Out and about at the new gallery exhibitions this weekend, I noticed some nearly sold-out shows, with red dots signaling feverish sales, and collectors cheerily purchasing the hot commodities. As a critic I don’t usually pay attention to price lists or count the red dots, but it was hard not to notice that multi-thousand dollar artworks were being snapped up at every venue. Gallerists were glued to their phones, pumping handshakes and flashing weird smiles. There’s something exciting about all this but also something a little strange. Erik Wenzel called it “Halloween for a very specific segment of the population,” and it is indeed playfully grotesque. Read the rest of this entry »
By Jason Foumberg
A panel discussion was assembled this past Thursday, March 26, to address a perception that artists on Chicago’s South Side are under-known and undervalued or, at worst, intentionally ignored. As a nod to Ralph Ellison’s 1952 novel “Invisible Man,” the multi-part event, which included the discussion, was titled “Invisible Artist: Creators from Chicago’s Southside,” underscoring a divide that is not merely geographic but also—and mostly—racial.
The “South Side problem” is a micro-argument of the “Chicago-problem,” or second city syndrome, an old topic recently dusted off once again at the University of Chicago for the roundtable “Chicago Artist? Is there such a thing anymore?” in January. In both cases there’s the acknowledgement of a healthy and active art scene followed by its perceived dismissal by a large and vaguely defined power-granting establishment. Unfortunately this can be distilled to the question, Why haven’t “They” made me famous yet? This is unfortunate because it assumes a passive, backseat role to one’s career, which has not been the enduring feeling of the many do-it-yourself art scenes on the South Side and in Chicago alike. In both cases artists have pushed through the various stereotypes (the South Side is violent; Chicago is provincial) to create their own artistic home.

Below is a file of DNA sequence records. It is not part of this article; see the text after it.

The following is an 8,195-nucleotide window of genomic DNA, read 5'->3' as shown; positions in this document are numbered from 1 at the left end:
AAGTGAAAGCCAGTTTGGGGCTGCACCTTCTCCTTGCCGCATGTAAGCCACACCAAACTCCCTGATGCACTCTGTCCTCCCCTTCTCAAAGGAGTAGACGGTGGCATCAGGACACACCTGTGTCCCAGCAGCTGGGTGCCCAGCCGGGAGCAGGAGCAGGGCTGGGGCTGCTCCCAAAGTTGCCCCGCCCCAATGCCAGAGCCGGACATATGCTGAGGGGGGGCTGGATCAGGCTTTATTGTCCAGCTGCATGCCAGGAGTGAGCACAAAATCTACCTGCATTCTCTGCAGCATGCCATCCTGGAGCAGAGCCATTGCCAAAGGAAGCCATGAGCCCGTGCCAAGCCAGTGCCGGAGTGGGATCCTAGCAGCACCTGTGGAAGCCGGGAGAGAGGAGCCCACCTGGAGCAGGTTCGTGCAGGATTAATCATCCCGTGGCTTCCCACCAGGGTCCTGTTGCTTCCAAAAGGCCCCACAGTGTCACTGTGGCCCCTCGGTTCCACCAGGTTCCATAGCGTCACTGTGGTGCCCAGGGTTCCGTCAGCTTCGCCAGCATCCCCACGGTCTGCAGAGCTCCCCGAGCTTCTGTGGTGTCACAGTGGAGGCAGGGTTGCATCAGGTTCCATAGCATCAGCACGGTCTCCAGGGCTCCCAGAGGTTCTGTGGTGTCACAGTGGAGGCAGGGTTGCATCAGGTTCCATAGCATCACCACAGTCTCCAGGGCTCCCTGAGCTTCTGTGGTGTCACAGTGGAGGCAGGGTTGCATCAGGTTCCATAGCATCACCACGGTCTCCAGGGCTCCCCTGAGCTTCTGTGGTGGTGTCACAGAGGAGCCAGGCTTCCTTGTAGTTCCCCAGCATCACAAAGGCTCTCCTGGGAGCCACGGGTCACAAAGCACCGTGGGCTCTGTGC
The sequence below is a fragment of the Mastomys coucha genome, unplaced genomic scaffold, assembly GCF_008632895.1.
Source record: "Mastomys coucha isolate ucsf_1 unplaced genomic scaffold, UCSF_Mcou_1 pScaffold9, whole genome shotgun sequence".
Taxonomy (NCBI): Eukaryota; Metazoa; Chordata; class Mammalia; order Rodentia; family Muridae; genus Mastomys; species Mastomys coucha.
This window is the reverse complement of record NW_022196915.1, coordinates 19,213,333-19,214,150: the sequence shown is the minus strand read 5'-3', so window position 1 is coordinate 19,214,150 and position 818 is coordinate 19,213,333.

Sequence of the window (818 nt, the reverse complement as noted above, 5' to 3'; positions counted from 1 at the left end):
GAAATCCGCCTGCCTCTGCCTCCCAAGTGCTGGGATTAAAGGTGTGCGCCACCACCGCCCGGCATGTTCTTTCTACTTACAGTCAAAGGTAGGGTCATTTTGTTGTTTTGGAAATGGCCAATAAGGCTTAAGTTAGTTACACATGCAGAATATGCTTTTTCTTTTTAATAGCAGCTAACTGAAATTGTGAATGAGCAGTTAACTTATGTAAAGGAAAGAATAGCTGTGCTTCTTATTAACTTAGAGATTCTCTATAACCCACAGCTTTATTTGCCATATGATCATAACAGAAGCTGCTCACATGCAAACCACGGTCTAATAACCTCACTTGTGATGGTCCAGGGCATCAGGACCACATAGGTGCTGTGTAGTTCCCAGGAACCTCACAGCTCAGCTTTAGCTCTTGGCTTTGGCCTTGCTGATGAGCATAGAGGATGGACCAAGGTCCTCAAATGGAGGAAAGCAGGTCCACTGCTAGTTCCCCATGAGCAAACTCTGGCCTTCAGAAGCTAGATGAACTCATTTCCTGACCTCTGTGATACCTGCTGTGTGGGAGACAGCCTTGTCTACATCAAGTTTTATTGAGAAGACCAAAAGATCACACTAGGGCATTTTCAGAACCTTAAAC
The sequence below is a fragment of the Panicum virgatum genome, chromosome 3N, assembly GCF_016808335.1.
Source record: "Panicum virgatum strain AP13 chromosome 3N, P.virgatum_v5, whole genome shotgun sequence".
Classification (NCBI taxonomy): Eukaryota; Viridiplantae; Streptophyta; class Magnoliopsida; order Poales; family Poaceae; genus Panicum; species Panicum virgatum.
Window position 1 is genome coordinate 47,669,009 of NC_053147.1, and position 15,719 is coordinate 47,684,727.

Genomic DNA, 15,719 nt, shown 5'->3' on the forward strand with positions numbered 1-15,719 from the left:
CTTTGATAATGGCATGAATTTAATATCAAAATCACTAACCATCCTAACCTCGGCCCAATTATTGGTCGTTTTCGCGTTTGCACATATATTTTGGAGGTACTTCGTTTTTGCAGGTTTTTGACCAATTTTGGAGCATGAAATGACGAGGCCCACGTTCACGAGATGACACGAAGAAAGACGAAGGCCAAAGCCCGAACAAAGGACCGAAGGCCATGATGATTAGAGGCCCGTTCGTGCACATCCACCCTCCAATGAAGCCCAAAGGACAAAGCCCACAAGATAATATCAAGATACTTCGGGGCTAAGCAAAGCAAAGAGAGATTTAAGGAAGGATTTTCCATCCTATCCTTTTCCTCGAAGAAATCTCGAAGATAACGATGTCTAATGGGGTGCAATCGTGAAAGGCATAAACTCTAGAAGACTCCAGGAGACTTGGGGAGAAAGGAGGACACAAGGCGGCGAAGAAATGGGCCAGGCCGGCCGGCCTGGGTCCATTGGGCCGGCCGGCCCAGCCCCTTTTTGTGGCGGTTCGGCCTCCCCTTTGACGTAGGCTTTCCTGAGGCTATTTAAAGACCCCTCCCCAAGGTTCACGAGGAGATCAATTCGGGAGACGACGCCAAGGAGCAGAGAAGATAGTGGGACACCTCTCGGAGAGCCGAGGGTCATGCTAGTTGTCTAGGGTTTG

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Andre Guichard founded Bronzeville Gallery Guichard with hopes of inspiring the Southside community. The Third Annual Art Di Gras, a Mardi Gras-inspired celebration of art, hosts over forty artists in the three story gallery space. This year’s fête entitled “Art Gumbo” includes pieces from Guichard’s own Jazz series along with a diverse group of artists whose work largely centers on the pride of African heritage. Ade Oyelami creates bright tribal Batik on rice paper-mask prints. Karen Powell mixes old black-and-white photographs with fabric to create a balance between historic and modern. Brian Keith Thomas’ “Prelude to a Parting” is a striking oil depicting a female character whose face is the most memorable of the show. Abstract painter Jennifer Brideforth’s acrylic-on-canvas “Conflict, Interruptions” is a solid blue canvas with a thick red bar across the middle, signifying the internal struggle for peace and balance. Other standouts include Chicagoan Raymond A. Thomas, photographer Tony Smith and sibling artist collaboration Twin. (Rachel Turney)
Through September 26 at Gallery Guichard, 3521 S. King Drive, (773)373-8000.
A few thousand years after the fall of civilization, some anthropologist digging at the site of modern-day Bronzeville will examine the Carbon-14 readings taken from a fiber in one of Marva Jolly’s clay pots and collapse into confusion. Surely they’ll wonder why the twenty-first-century artisan opted to capture such full scenes using minimalist techniques, mineral colors and, frankly, the most ancient medium available. Then, hopefully, they’ll look closer. Read the rest of this entry »